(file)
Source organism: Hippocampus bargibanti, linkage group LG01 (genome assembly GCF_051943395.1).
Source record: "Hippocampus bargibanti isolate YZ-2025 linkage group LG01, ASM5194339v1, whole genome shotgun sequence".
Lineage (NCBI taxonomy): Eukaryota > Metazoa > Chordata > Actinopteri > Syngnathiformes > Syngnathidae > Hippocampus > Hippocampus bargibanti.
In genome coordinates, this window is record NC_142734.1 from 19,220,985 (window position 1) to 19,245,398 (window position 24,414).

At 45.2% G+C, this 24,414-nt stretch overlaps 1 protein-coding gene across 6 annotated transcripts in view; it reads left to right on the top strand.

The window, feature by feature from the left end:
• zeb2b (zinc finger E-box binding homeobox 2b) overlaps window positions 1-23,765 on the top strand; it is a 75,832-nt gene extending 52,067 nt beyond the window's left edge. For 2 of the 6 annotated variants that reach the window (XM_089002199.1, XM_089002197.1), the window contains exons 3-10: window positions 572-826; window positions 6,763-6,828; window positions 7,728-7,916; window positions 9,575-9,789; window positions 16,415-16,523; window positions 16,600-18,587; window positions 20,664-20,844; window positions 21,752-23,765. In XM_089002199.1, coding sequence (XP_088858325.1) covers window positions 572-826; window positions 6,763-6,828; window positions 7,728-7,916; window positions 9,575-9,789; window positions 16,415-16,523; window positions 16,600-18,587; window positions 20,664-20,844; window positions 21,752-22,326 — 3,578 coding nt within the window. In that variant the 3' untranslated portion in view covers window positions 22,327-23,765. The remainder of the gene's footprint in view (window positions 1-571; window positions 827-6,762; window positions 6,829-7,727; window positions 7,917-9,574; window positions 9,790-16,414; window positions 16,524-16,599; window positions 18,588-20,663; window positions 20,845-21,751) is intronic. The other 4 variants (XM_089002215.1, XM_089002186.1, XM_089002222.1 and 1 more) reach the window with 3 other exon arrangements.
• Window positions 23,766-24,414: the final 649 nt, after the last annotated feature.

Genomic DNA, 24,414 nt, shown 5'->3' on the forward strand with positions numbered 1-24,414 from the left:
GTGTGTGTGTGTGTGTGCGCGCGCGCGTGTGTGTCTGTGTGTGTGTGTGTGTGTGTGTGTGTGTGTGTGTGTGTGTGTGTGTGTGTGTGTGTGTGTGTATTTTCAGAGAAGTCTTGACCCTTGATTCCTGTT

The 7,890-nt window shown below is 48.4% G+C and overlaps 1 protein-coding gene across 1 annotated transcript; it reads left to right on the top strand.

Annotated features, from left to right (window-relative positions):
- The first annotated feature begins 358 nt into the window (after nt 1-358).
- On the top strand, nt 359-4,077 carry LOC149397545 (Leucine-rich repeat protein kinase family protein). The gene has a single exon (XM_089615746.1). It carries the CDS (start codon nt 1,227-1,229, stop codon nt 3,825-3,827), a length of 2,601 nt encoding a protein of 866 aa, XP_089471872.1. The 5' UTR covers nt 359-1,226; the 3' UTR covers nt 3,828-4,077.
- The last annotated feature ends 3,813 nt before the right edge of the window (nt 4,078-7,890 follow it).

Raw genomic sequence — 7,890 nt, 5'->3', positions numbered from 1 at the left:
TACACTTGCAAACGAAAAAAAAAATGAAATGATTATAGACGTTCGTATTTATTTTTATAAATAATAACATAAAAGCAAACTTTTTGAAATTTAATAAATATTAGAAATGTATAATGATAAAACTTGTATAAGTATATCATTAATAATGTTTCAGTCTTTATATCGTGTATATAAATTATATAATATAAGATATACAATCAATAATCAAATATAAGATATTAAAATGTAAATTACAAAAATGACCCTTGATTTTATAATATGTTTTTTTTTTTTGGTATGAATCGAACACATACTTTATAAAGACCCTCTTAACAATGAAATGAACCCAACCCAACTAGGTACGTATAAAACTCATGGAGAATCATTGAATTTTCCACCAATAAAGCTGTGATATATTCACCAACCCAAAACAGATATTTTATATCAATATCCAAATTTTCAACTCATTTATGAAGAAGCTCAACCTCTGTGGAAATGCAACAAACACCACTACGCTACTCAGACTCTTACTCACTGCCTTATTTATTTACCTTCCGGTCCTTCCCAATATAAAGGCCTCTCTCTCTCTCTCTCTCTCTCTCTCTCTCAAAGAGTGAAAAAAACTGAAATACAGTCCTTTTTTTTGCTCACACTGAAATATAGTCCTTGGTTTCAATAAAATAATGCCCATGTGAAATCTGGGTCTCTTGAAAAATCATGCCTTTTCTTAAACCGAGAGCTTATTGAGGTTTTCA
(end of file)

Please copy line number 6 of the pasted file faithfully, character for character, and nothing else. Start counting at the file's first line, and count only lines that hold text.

The window, feature by feature from the left end: